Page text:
Queen of SurvivalBy: Marcelo Báez
Back in 2008, Amandititita, a petite, funny, outspoken Mexican lyricist, released La Reina de la Anarcumbia, a long play full of witty, catchy cumbias. Sony signed her and “La Muy, Muy,” a song about a stuck-up girl, and “Metrosexual,” a critique of conceited men, became radio hits. Suddenly, kids in grade school knew her music and famous telenovela stars—the kind she made fun of in her music—confessed they, too, were fans.
Shortly after, Amandititita had a very public fallout with her label. Because she has a mouth on her, Sony agreed to release the “anarcumbia” queen from her contract, avoiding negative press in the process. A year later, La Descarada, her sophomore LP, was released through Kin Kon Records, and Amandititita was back with a vengeance. “Güera Televisa,” the first single, was a feminist anthem that gave the Mexican mass-media company a serious tongue lashing—but, at the same time, blacklisted her from any major exposure.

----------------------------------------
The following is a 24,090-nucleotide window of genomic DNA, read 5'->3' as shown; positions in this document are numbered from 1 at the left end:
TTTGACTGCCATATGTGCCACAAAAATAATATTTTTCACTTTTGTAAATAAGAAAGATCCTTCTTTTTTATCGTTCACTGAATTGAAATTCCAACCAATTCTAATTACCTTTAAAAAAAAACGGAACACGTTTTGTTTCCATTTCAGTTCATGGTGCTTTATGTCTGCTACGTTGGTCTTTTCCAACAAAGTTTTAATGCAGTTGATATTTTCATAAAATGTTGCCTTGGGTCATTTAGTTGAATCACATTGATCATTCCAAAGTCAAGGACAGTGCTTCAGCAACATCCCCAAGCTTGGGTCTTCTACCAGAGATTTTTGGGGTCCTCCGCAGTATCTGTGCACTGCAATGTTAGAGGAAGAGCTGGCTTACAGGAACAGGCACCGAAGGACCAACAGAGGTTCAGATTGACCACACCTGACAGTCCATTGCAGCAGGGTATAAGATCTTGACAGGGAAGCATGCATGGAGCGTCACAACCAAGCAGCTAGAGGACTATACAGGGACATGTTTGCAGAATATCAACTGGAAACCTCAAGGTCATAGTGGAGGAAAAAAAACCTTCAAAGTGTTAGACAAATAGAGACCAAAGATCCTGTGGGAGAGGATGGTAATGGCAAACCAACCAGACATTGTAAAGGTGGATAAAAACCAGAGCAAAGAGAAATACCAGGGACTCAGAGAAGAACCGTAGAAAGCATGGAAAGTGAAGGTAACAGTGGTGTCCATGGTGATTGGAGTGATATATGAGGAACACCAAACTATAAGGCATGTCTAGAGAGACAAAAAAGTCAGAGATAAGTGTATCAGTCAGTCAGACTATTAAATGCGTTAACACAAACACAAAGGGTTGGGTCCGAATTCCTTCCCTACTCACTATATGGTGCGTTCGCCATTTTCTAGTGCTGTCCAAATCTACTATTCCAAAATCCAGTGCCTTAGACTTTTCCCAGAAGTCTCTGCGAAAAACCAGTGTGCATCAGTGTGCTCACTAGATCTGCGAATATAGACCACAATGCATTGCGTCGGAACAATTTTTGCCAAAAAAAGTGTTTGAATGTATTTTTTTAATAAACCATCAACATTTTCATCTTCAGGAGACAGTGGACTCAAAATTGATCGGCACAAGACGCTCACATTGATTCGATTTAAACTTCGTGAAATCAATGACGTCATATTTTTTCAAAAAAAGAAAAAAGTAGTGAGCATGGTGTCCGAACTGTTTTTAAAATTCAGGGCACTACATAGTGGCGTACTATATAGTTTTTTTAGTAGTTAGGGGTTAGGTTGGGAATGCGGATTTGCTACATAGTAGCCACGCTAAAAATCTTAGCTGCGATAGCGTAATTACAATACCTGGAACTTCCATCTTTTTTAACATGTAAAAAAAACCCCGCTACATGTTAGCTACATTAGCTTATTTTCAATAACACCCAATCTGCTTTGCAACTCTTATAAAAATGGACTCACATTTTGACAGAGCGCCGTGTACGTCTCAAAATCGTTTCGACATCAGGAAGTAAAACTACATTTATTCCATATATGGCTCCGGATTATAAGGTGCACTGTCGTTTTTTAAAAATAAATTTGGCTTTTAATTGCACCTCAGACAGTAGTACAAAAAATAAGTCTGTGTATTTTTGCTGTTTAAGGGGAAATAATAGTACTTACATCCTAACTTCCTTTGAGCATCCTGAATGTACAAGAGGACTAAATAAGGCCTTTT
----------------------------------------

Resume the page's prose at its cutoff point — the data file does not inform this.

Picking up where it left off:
Four years later, the daughter of Rockdrigo, Mexico’s Bob Dylan of sorts, did not come out completely unscathed from her quarrel, but she survived. Mala Fama, released earlier this month, is Amandititita’s latest offering. Classism, drugs, politics, stardom and, um, love—it’s all game. “La Criada,” the first single, is a song about a Latina maid and her observations: “The matriarch is an elitist; thinks herself an artist because she paints fruits on canvases. She plays sports and drinks martinis while posing for her bodyguard in skimpy bikinis.” Humorous and irreverent lyrics are Amandititita’s forte, but although disguised as party music, she’s always subversive.
Musically, Mala Fama is still cumbia-based, but it does deviate: “Estrella de Pop” is an upbeat dance number with synth arpeggios and vocoders, while “No Me Hallo” and “Me Hiciste Mal” are more reggae than Mexican regional. The last two numbers, “Teatro Blanquita” and “Poli Amor,” go villera-style instead of Colombian cumbia.
The verdict? If you were already a fan, there’s no need to worry; Amandititita is still pissed, hilarious and sharp. If you knew nothing about her, Mala Fama is a solid introduction.